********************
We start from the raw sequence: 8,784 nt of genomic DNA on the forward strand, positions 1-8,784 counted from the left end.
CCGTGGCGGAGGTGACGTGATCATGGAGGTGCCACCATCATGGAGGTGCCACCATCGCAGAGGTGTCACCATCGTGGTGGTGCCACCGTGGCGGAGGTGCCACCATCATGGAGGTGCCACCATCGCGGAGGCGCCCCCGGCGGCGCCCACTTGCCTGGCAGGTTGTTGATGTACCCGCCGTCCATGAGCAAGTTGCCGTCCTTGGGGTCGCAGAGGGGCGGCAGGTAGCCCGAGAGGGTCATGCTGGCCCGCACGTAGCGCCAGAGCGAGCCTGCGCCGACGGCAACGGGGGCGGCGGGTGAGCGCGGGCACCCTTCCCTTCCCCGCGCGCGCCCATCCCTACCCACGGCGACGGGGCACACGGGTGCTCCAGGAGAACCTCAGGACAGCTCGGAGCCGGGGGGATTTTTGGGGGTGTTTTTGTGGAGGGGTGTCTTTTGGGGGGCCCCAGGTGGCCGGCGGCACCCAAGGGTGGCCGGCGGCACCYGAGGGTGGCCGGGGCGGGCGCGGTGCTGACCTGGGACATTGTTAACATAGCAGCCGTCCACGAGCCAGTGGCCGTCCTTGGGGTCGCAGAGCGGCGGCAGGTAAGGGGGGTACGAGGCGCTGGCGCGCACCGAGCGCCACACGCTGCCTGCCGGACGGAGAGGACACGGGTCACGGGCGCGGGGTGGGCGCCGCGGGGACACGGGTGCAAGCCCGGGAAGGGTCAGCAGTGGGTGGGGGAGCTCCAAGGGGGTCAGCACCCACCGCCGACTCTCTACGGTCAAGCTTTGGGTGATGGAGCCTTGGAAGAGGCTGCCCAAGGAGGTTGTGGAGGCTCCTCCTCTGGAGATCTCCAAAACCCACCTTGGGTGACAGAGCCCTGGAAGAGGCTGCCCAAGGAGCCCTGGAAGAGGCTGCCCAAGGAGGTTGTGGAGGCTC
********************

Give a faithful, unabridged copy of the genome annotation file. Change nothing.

We start from the raw sequence: 8,784 nt of genomic DNA on the forward strand, positions 1-8,784 counted from the left end.
CCGTGGCGGAGGTGACGTGATCATGGAGGTGCCACCATCATGGAGGTGCCACCATCGCAGAGGTGTCACCATCGTGGTGGTGCCACCGTGGCGGAGGTGCCACCATCATGGAGGTGCCACCATCGCGGAGGCGCCCCCGGCGGCGCCCACTTGCCTGGCAGGTTGTTGATGTACCCGCCGTCCATGAGCAAGTTGCCGTCCTTGGGGTCGCAGAGGGGCGGCAGGTAGCCCGAGAGGGTCATGCTGGCCCGCACGTAGCGCCAGAGCGAGCCTGCGCCGACGGCAACGGGGGCGGCGGGTGAGCGCGGGCACCCTTCCCTTCCCCGCGCGCGCCCATCCCTACCCACGGCGACGGGGCACACGGGTGCTCCAGGAGAACCTCAGGACAGCTCGGAGCCGGGGGGATTTTTGGGGGTGTTTTTGTGGAGGGGTGTCTTTTGGGGGGCCCCAGGTGGCCGGCGGCACCCAAGGGTGGCCGGCGGCACCYGAGGGTGGCCGGGGCGGGCGCGGTGCTGACCTGGGACATTGTTAACATAGCAGCCGTCCACGAGCCAGTGGCCGTCCTTGGGGTCGCAGAGCGGCGGCAGGTAAGGGGGGTACGAGGCGCTGGCGCGCACCGAGCGCCACACGCTGCCTGCCGGACGGAGAGGACACGGGTCACGGGCGCGGGGTGGGCGCCGCGGGGACACGGGTGCAAGCCCGGGAAGGGTCAGCAGTGGGTGGGGGAGCTCCAAGGGGGTCAGCACCCACCGCCGACTCTCTACGGTCAAGCTTTGGGTGATGGAGCCTTGGAAGAGGCTGCCCAAGGAGGTTGTGGAGGCTCCTCCTCTGGAGATCTCCAAAACCCACCTTGGGTGACAGAGCCCTGGAAGAGGCTGCCCAAGGAGCCCTGGAAGAGGCTGCCCAAGGAGGTTGTGGAGGCTC